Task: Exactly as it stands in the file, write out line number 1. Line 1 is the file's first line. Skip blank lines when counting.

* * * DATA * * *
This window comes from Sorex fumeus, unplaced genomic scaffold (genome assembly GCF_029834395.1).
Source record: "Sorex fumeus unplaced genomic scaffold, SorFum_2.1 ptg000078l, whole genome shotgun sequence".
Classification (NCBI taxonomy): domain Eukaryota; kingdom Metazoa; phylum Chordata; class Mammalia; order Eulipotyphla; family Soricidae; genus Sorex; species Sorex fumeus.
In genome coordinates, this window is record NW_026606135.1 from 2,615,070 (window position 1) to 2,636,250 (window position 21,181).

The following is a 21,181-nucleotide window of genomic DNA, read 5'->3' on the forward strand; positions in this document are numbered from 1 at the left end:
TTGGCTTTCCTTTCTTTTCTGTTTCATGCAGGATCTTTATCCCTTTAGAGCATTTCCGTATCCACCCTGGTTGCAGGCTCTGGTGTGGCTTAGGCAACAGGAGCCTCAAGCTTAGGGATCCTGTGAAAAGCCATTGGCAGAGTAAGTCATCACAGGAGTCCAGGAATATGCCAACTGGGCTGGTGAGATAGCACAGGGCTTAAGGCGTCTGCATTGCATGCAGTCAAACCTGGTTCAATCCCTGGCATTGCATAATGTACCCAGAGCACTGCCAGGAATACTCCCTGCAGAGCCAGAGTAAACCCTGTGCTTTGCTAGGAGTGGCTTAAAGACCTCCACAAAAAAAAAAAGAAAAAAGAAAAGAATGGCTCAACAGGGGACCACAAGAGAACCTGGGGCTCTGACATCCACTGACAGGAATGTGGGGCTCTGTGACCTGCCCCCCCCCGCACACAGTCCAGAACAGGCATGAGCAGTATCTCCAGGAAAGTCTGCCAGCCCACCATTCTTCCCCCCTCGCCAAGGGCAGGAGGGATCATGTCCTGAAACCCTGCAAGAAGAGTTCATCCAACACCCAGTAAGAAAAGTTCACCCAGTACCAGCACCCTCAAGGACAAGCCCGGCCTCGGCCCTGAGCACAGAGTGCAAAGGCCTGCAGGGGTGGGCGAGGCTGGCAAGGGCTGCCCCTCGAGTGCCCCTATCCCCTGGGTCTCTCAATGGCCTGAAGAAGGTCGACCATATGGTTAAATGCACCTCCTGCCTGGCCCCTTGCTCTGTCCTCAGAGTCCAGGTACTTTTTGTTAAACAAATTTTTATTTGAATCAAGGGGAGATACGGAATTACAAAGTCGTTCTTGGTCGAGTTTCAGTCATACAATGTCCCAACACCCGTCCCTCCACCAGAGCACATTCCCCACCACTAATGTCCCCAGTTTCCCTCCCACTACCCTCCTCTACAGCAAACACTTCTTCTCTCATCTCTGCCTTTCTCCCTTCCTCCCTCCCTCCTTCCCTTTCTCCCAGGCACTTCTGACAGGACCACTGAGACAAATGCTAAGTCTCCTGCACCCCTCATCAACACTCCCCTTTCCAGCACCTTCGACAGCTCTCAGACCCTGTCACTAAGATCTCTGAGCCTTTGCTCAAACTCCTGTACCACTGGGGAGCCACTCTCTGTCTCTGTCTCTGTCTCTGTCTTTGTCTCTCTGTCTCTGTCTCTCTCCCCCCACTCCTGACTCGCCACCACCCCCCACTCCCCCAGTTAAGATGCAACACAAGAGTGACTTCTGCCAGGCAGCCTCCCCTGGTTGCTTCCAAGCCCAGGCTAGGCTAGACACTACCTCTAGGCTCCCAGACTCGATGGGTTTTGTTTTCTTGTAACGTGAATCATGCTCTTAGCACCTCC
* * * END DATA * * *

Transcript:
This window comes from Sorex fumeus, unplaced genomic scaffold (genome assembly GCF_029834395.1).